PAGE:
In Roman times, the region was the westernmost limit of the Roman Empire. Near modern-day Obidos was a town called Beleza Moreira, about which little is known due to its recent discovery. After the fall of the Roman Empire, the Moors took over most of the Iberian Peninsula and ruled the Obidos area until 1148. In that year, Afonso Henriques captured and claimed the town for Portugal. In 1195, the town received its first charter under the second king of Portugal, Sancho I.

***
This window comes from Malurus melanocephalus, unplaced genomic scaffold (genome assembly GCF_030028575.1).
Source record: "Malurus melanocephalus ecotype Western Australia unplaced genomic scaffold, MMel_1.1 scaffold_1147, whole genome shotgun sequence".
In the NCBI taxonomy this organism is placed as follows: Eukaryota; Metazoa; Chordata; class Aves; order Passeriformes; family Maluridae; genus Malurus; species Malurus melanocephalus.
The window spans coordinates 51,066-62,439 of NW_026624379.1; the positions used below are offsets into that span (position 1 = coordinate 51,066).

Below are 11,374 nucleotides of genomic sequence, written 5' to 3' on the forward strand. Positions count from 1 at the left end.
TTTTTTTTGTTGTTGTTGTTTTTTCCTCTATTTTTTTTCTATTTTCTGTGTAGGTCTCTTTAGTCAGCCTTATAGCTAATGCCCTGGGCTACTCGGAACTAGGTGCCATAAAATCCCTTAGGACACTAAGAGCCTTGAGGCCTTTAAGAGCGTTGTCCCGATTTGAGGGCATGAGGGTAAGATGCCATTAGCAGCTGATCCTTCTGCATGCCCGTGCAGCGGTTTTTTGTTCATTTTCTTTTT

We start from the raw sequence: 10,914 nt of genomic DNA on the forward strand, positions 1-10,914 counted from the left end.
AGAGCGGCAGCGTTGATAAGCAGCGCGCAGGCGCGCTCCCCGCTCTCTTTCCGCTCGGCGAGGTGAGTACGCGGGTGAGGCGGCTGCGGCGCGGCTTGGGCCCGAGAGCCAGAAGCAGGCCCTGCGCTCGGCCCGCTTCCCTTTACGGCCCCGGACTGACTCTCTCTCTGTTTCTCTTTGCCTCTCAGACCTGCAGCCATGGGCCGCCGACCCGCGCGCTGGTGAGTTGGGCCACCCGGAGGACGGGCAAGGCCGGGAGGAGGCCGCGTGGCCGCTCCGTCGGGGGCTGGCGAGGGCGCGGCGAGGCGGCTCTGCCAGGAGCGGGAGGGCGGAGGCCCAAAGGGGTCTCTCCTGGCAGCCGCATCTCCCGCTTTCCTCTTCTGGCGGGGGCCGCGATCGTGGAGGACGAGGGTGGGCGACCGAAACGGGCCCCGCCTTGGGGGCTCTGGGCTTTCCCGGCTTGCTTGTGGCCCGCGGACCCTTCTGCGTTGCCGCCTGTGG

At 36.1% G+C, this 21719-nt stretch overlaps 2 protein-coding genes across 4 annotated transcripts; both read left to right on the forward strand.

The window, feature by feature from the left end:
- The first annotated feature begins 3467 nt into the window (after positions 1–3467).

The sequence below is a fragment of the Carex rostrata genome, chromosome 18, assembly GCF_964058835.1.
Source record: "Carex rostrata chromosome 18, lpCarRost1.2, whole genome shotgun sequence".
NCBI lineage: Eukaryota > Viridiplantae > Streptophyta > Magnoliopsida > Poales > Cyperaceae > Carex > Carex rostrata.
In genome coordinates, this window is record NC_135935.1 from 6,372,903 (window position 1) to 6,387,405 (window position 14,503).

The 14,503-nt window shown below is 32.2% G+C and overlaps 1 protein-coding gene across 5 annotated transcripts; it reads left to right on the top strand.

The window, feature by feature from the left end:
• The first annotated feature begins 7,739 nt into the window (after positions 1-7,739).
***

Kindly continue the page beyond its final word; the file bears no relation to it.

Under Portuguese rule and thanks to its location along the Atlantic Ocean, Obidos flourished into a major trading port. It enjoyed the favor of one 13th-century queen, Dona Isabel, to whom Obidos was first given as a wedding present. Unfortunately, by the 16th century, large deposits of silt at the river delta dammed up the harbor area and destroyed the port. However, the city remained a favorite among the royal family of Portugal, and every Portuguese queen after Dona Isabel, up until the 1800s, was given Obidos as a wedding present. Though monarchs no longer rule the country, Obidos continues to be a popular destination during the summer, when tourists jam the streets to explore the city’s medieval charm.